US cancels military exercise, visits after Thai coup

US cancels military exercise, visits after Thai coup
Leaders meet aboard USS Blue Ridge (LCC 19) May 12 in Sattahip.

WASHINGTON - The United States has cancelled an ongoing military exercise with Thailand and planned visits by officials after the Thai army seized power in a widely condemned coup.

Thailand's army said Thursday it had taken power in a coup after months of unrest and deadly political violence, provoking an international outcry and heightening fears for the future of the Asian country and its fragile democracy.

"While we have enjoyed a long and productive military-to-military relationship with Thailand, our own democratic principles and US law require us to reconsider US military assistance and engagements," Pentagon spokesman Rear Admiral John Kirby said in a statement Saturday.

The Cooperation of Afloat Readiness and Training exercise (CARAT), which involves several hundred US Marines and sailors, began Monday and was supposed to run for a week.

The scrapped visits had been planned for June - one to Thailand by US Pacific Fleet Commander Admiral Harry Harris and another to the US Pacific Command in Hawaii by a high-ranking Thai military official.

"It is important that the Royal Thai Armed Forces end this coup and restore to the people of Thailand both the principles and the process of democratic rule, including a clear path forward to elections," Kirby said.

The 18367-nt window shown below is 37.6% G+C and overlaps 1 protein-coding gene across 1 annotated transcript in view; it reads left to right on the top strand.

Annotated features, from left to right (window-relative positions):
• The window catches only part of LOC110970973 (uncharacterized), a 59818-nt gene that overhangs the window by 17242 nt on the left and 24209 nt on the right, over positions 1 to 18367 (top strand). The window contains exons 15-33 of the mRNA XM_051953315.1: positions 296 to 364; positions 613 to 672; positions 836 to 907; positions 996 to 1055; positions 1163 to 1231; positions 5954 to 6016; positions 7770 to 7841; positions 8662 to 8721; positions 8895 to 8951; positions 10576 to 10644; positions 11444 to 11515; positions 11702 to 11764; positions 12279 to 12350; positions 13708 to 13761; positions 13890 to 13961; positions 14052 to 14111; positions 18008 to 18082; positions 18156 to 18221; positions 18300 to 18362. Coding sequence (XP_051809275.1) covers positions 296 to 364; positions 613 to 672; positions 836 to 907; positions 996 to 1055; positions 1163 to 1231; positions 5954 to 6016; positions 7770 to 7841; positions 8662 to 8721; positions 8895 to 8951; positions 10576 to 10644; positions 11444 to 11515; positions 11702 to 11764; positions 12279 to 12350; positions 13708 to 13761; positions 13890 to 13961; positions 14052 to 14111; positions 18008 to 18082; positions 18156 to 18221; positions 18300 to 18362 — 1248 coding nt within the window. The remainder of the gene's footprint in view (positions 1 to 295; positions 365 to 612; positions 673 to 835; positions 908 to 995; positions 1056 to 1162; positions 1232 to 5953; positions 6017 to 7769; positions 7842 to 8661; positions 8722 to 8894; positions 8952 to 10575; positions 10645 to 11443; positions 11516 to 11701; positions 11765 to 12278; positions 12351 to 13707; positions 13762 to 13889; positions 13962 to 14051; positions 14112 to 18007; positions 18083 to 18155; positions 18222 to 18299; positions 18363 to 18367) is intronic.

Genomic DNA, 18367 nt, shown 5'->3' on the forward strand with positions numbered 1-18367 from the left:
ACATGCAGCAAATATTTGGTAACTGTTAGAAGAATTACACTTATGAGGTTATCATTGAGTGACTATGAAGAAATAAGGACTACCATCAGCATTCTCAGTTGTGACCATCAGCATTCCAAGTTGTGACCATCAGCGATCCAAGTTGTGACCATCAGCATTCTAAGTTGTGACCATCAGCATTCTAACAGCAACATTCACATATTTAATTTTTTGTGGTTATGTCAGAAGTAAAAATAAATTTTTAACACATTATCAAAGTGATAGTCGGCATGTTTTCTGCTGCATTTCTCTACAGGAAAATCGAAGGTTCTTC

"We urge the Royal Thai Armed Forces to act in the best interests of their fellow citizens by ending this coup and restoring the rule of law and the freedoms assured those citizens through democratic principles." The US military has long-standing ties to Thailand's armed forces, dating back to the Korean and Vietnam wars.

Still, the Pentagon also warned of potentially more cuts.

"We will continue to review additional engagements as necessary until such time that events in Thailand no longer demand it," Kirby said.

Word of the cancellations comes on the heels of an announcement by Washington on Friday that it had suspended US$3.5 million (S$4.38 million) in military assistance to its oldest treaty-bound ally in Asia.

The US State Department meanwhile said that the United States was reviewing the rest of its aid to Thailand - which totaled US$10.5 million in 2013.

In a statement, State Department spokeswoman Marie Harf said Washington had now also called off a US government-sponsored firearms training programme for the Royal Thai Police that had been scheduled to start Monday.

"We are increasingly concerned about actions the military has taken, just a few days after it staged a coup," Harf said, pointing to the dissolution of the Senate, arrests and media restrictions.

"We again call on the military to release those detained for political reasons, end restrictions on the media and move to restore civilian rule and democracy through elections."

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